FULL CIRCLE. With its ouster to Canada and El Salvador, the U.S. national team program has come full circle. It was 25 years ago that the national team program took off with wins over Canada and El Salvador in 1988 Olympic qualifying. Canada was coming off its first (and only) appearance at the World Cup and took a 2-0 lead to St. Louis for the second leg of the semifinal round of Olympic qualifying, but Lothar Osiander's boys rallied to win 3-0. This was a year before the USA was awarded the 1994 World Cup, and the national team program, little that it was, might have been disbanded if the USA had not rallied at the Soccer Park.

The USA moved into the final round of qualifying, where it faced El Salvador in its first game on the road. Hugo Perez had two goals, Brent Goulet and Frank Klopas each had a goal, and the USA won, 4-2. Soccer America reported of players returning home to tell stories of disgusted fans lighting seat cushions and throwing them from the upper deck of the Estadio Cuscatlan. It was their baptism of fire to soccer in Concacaf, but they were on the road to the 1988 Seoul Olympics. And soon thereafter to Italia '90. The national team had taken off.

EPIC COLLAPSES. It is hard to remember a more total collapse than the USA's elimination on Monday night. Perhaps the most famous of the last 20 years was France's failure to qualify for the 1994 World Cup. The Bleus went into their last two games at home against Israel and Bulgaria needing only one point to clinch their ticket to the finals in the United States.

Ahead 2-1 with 10 minutes to play against Israel, which it had beaten 4-0 away, France lost, 3-2. Two months later, France got a second shot at the elusive point and was tied 1-1 with Bulgaria when Emil Kostadinov scored a last-gasp goal much the way Alas scored against the USA.

Goalie Bernard Lama had no chance on Kostadinov's shot that sent Bulgaria, not France, through to the finals. The goat at the Parc des Princes was David Ginola, who failed to kill off the game. France had a free kick deep in the Bulgaria half. The referee had his whistle in his mouth. But instead of holding the ball, Ginola launched a cross into the area, and the Bulgarians raced off on their winning counterattack.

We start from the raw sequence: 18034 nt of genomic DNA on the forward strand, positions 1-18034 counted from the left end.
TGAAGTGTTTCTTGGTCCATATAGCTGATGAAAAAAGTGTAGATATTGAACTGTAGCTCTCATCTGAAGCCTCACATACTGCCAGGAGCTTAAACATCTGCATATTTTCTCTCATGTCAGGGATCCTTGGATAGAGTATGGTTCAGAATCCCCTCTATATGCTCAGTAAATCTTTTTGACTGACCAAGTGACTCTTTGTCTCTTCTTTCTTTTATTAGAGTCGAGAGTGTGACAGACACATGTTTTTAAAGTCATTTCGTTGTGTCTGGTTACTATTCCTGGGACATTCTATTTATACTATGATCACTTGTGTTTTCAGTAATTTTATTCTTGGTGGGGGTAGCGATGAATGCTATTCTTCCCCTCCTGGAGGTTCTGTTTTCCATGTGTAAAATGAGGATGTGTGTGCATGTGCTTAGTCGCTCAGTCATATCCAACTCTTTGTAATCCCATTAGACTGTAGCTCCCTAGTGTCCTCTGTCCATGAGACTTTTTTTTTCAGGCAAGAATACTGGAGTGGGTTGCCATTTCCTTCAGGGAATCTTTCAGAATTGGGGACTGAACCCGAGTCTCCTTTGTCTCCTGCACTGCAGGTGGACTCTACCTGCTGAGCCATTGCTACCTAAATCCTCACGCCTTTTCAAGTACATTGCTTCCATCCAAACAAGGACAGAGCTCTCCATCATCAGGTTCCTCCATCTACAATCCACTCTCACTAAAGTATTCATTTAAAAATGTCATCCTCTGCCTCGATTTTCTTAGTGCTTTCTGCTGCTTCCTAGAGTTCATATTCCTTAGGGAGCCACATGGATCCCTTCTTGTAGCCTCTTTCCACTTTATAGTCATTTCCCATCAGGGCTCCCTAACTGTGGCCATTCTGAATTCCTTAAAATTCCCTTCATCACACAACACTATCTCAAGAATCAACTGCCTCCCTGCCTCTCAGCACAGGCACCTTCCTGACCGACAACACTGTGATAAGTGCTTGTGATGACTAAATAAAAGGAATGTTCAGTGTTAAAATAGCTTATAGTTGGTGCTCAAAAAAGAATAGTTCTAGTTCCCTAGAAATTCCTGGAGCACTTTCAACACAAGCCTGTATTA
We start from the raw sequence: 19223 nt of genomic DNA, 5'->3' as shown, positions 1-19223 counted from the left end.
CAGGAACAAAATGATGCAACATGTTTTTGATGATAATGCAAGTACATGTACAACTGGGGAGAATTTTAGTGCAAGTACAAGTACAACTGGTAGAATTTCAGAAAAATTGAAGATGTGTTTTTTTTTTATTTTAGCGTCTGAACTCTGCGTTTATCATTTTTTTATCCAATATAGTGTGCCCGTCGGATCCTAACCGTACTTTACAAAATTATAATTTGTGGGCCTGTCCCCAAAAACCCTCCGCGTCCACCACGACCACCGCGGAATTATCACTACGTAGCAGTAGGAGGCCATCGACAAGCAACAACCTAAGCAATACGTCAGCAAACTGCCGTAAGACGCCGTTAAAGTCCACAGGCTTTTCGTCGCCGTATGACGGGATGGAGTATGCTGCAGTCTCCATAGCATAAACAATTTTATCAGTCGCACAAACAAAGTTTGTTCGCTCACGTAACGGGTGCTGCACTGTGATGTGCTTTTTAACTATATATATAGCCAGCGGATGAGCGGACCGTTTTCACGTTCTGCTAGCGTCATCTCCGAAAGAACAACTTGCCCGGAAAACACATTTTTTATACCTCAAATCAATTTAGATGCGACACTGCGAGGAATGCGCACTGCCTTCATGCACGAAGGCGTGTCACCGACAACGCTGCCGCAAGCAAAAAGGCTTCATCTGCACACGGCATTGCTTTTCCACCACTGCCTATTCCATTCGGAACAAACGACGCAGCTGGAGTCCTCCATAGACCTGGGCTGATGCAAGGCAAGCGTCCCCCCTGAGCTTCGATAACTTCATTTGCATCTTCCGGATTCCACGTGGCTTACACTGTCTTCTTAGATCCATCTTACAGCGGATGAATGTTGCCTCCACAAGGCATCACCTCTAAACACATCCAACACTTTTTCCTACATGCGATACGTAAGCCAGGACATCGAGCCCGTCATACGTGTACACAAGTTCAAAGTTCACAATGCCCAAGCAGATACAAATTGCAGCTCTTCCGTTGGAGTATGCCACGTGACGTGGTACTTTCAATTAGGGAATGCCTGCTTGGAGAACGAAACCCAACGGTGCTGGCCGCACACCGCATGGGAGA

Bad blood lingers to this day. Only four months ago, Ginola sued then-French coach Gerard Houllier for writing in his new book that Ginola was to blame for the loss.

LOOKING AHEAD. I don't want to sound like a doomsayer, but if you thought the reaction to Monday's exit was bad, imagine what will happen if the USA doesn't qualify for the 2014 World Cup. The last exit came in 1985 when the USA, needing only a tie to advance to the final round of Concacaf qualifying, fell to Costa Rica 1-0 in Torrance. U.S. Soccer was insolvent. The NASL had collapsed. Indoor soccer was all there was. No one cared.

Only one berth was up for grabs from Concacaf for the 1986 World Cup. Mexico already qualified as host, and the tournament consisted of only 24 teams. Concacaf will have 3.5 spots at the 2014 World Cup in Brazil. Besides Mexico, the USA's competition should include Honduras, which went to the 2010 World Cup, Costa Rica, which went to the two finals before that, Panama, which beat the USA at the 2011 Gold Cup, and Jamaica, the best of the Caribbean teams. But El Salvador in particular could challenge Costa Rica behind Mexico in their semifinal group, as could Canada against Honduras and Panama.

Qualification for Brazil 2014 is no sure thing.

18 comments about "Calling Jurgen Klinsmann".
  1. Luis Arreola, March 28, 2012 at 9:34 a.m.

    Your damn right it is no sure thing. Who had more fans at the Canada vs Usa game?? I dpnt think Canada had that emotional advantage. I think Klins wants to establish the more attacking style first, prove the current player selection is inadequate to play iy and then get the right personal to prove it does work with the right group of selected players eliminating the bias selection that has gone on for too long. The only way Usa will see more fan suppprt is to embrace qnd include more Hispanic players in their national teams. Then everyone else will catch on as they will see better tecnical and more effective and exiting soccer with more goals per game ratio.